Read Isaiah 6
“Here I Am! Send Me!”
The sixth chapter of Isaiah is a record of his calling to the prophetic office. It also offers an awe-inspiring glimpse at the throne of God, His robe, and the seraphim who worshiped Him. Their words of praise echo throughout the history of the world: “Holy, holy, holy is the Lord of hosts; the whole earth is full of His glory!” (Isaiah 6:3).
Why is the word “holy” repeated three times? Two possibilities have been suggested. One, the symbolism of the number three represents perfection or completeness. Thus, repeating the word three times emphasizes God’s perfect or complete holiness.
A second explanation is that the word is repeated three times, once for each Person of the Godhead: the Father, the Son, and the Spirit. Later in the chapter, Isaiah heard the “voice of the Lord, saying: ‘Whom shall I send, and who will go for Us?’” (Isaiah 6:8). The plurality of the Godhead is a Scriptural concept that was not new to the writers of the New Testament, though it was perhaps misunderstood to an extent until Jesus and the Holy Spirit revealed more in the first century.
Upon witnessing this grand scene of worship, Isaiah declares himself unfit for any service. “Woe is me, for I am undone! Because I am a man of unclean lips, and I dwell in the midst of a people of unclean lips; for my eyes have seen the King, the Lord of hosts” (Isaiah 6:5). God, however, showed the prophet that he could be forgiven of his sin. It is after Isaiah’s forgiveness that the Lord asks for a volunteer to “go for Us” (Isaiah 6:8).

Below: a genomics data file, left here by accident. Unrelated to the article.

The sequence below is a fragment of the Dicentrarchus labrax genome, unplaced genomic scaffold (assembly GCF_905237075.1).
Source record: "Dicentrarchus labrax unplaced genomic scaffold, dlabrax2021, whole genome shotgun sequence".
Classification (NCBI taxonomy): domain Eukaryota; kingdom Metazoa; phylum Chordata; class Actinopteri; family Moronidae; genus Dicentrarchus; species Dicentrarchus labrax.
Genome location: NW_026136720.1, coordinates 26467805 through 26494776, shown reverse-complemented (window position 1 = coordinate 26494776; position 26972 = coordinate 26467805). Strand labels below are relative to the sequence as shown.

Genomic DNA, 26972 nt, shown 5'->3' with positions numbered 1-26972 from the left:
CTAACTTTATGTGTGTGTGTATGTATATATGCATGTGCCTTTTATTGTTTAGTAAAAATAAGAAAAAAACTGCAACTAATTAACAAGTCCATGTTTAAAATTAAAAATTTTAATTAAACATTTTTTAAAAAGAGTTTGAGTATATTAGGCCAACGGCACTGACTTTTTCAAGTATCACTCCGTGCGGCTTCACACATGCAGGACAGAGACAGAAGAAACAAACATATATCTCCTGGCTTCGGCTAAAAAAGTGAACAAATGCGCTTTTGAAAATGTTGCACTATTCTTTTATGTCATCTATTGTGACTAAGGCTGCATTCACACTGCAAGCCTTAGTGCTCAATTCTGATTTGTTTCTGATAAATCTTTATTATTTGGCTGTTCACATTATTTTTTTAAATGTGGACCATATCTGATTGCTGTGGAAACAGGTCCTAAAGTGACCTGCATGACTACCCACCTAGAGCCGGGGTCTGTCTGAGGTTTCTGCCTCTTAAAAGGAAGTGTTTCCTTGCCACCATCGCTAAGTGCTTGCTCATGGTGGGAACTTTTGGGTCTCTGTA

Isaiah’s answer is one of zeal and determination: “Here I am! Send me!” (Isaiah 6:8). Guy N. Woods commented on this passage in the first quarter of the 1964 Adult Gospel Quarterly, “He did not ask if the work were easy, the task light; he did not inquire whether the effort would be long or short; nor what advantages would accrue to him in so doing. It was an unqualified, and unconditional surrender to the will of God.”
God wants servants today who are willing to serve in the same manner, unconditionally committed to the cause of the truth without regard for personal gain in this life. He calls for people of faith to “present your bodies a living sacrifice, holy, acceptable to God, which is your reasonable service” (Romans 12:1). Are we doing all that we can for the Lord? Do we recognize His call and respond, “Here I am! Send me!”?